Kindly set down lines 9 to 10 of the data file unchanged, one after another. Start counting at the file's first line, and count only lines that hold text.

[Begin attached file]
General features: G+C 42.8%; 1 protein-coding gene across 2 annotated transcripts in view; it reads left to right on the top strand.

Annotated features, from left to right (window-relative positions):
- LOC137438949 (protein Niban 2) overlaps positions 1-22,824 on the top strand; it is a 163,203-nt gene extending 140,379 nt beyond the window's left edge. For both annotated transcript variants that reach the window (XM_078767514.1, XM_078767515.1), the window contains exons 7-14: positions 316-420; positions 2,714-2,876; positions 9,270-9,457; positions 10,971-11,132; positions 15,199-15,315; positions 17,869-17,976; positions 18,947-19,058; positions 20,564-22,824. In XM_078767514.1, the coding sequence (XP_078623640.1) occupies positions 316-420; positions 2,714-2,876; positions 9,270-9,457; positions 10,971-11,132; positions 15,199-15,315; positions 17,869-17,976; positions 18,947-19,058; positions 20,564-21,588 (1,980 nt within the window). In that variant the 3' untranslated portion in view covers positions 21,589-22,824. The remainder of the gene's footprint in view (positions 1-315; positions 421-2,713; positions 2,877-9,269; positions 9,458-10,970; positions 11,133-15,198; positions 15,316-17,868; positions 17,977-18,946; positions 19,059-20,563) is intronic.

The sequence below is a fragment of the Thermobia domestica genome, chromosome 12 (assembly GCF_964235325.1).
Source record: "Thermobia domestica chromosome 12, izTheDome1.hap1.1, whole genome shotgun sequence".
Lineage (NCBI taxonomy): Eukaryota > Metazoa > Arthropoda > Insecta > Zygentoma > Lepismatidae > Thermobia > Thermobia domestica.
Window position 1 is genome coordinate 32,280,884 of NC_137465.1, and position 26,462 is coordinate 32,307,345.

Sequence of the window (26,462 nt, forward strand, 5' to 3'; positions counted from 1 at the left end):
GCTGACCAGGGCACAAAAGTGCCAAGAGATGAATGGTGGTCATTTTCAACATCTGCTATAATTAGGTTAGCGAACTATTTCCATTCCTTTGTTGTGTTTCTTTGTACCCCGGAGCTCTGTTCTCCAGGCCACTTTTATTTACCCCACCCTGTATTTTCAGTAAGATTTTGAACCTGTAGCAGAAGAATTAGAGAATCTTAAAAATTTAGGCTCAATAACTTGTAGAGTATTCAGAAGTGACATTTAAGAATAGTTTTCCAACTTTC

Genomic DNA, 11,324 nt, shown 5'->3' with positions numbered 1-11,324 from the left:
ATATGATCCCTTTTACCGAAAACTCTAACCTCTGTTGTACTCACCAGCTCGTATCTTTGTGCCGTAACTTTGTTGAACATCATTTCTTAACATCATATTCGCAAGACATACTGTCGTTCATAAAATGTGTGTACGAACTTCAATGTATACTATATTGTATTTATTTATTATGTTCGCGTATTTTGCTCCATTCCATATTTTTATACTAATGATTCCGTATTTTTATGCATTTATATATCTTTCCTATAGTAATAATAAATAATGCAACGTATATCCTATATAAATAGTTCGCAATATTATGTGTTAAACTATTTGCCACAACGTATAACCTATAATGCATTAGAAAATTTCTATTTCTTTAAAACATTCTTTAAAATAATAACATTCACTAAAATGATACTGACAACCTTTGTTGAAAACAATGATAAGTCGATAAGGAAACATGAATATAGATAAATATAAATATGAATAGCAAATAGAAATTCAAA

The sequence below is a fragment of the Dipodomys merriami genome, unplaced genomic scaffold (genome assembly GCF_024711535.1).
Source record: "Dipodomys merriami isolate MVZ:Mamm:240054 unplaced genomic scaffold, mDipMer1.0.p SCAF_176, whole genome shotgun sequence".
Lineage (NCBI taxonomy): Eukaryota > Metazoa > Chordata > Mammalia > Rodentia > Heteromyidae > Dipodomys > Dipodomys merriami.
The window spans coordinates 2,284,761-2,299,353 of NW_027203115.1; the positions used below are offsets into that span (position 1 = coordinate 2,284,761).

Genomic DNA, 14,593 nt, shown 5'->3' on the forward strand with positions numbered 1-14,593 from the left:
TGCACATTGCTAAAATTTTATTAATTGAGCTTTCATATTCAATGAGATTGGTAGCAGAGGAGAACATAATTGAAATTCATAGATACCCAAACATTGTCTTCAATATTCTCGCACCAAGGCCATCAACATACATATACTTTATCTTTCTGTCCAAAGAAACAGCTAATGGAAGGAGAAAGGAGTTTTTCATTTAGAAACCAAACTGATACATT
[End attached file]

GCTGACCAGGGCACAAAAGTGCCAAGAGATGAATGGTGGTCATTTTCAACATCTGCTATAATTAGGTTAGCGAACTATTTCCATTCCTTTGTTGTGTTTCTTTGTACCCCGGAGCTCTGTTCTCCAGGCCACTTTTATTTACCCCACCCTGTATTTTCAGTAAGATTTTGAACCTGTAGCAGAAGAATTAGAGAATCTTAAAAATTTAGGCTCAATAACTTGTAGAGTATTCAGAAGTGACATTTAAGAATAGTTTTCCAACTTTC

Genomic DNA, 11,324 nt, shown 5'->3' with positions numbered 1-11,324 from the left: